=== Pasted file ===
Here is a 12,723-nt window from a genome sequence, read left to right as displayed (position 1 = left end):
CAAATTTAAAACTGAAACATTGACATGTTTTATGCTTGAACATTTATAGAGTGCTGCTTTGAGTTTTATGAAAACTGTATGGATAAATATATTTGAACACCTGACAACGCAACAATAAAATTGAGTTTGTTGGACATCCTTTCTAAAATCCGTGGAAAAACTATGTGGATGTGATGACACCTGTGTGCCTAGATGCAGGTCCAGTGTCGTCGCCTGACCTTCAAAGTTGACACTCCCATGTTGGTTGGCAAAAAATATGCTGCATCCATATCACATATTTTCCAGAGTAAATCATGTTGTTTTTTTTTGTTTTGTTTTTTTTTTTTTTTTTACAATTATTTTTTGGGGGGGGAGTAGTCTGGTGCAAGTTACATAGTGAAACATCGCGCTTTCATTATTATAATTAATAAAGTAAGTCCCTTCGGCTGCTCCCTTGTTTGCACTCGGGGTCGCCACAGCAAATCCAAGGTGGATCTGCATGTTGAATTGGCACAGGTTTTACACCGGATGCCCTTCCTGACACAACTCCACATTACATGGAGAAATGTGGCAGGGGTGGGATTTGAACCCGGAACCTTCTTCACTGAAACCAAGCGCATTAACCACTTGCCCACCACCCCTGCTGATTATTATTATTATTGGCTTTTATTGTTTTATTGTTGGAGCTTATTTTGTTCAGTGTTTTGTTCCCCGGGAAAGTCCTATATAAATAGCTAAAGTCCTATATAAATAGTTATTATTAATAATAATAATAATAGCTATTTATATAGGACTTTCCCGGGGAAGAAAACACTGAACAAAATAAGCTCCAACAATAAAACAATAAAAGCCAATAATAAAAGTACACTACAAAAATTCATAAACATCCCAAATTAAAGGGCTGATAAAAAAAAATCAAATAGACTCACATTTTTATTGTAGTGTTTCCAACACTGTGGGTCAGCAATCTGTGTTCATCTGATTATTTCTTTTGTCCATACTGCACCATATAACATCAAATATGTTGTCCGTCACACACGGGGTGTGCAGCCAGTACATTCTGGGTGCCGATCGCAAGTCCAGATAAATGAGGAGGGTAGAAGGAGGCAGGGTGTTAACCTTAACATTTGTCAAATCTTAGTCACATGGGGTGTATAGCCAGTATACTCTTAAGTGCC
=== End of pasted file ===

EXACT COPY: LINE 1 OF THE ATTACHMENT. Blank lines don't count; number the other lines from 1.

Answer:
Here is a 12,723-nt window from a genome sequence, read left to right as displayed (position 1 = left end):